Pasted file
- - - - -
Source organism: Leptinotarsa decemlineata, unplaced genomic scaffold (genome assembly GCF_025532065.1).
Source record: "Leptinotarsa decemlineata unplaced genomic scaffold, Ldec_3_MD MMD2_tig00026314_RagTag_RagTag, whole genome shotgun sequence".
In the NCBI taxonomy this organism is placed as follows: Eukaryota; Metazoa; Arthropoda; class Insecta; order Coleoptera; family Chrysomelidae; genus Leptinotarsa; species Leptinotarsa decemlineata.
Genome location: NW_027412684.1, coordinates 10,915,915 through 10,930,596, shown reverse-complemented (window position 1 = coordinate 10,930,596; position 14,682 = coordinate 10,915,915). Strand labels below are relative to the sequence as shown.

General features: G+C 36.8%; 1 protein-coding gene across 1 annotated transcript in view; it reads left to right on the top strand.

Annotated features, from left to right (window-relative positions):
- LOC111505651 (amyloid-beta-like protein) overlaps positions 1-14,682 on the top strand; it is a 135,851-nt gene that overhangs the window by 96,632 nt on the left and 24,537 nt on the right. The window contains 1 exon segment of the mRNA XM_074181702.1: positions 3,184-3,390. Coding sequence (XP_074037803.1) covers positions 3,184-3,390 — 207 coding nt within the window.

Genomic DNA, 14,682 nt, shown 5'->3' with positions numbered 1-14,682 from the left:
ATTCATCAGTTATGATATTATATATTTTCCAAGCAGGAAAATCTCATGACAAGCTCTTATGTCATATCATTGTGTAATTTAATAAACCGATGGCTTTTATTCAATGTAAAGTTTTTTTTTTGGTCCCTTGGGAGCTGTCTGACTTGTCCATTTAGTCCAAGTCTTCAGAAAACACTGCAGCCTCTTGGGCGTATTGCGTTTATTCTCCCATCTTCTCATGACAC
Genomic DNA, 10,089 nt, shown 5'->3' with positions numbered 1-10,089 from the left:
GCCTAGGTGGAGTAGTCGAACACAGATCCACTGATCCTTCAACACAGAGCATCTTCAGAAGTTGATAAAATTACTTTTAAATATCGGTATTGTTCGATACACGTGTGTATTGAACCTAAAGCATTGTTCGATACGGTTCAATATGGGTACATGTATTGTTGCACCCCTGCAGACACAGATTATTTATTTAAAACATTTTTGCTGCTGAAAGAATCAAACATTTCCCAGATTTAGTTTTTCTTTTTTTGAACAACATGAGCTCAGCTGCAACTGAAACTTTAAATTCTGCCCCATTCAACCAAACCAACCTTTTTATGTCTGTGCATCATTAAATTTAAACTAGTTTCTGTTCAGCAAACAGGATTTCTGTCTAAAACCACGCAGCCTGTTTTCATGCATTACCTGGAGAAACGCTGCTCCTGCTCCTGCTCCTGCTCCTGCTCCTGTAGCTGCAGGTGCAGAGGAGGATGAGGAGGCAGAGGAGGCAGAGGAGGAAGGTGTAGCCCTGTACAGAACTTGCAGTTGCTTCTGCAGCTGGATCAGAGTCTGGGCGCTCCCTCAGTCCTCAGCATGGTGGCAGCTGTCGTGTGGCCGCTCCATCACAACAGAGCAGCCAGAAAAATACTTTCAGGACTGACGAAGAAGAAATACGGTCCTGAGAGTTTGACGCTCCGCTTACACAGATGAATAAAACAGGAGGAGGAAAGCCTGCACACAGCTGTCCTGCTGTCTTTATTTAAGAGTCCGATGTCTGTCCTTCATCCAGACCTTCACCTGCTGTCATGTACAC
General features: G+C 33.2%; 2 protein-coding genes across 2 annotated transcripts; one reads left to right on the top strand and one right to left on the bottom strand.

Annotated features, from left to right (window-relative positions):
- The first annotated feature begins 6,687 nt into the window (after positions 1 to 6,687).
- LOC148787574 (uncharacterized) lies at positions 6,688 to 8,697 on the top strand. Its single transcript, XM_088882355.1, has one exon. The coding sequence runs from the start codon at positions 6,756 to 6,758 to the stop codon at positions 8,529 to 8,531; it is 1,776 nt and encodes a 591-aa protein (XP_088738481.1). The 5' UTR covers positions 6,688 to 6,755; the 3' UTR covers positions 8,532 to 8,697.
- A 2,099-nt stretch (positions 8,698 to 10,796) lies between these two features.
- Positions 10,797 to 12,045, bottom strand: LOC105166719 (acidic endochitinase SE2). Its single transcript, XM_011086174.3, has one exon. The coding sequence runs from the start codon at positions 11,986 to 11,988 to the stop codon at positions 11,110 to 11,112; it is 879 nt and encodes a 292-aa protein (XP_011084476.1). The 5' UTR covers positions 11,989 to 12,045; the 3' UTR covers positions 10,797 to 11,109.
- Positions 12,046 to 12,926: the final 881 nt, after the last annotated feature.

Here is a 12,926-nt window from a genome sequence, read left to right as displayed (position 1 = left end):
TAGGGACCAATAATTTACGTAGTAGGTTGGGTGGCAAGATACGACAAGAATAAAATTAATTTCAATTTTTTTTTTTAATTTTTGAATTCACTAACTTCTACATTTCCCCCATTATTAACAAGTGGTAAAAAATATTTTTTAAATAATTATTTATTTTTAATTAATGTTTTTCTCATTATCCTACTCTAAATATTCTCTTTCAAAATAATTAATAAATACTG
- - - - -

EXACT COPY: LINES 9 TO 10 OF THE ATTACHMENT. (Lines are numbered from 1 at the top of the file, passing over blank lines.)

ATTCATCAGTTATGATATTATATATTTTCCAAGCAGGAAAATCTCATGACAAGCTCTTATGTCATATCATTGTGTAATTTAATAAACCGATGGCTTTTATTCAATGTAAAGTTTTTTTTTTGGTCCCTTGGGAGCTGTCTGACTTGTCCATTTAGTCCAAGTCTTCAGAAAACACTGCAGCCTCTTGGGCGTATTGCGTTTATTCTCCCATCTTCTCATGACAC
Genomic DNA, 10,089 nt, shown 5'->3' with positions numbered 1-10,089 from the left: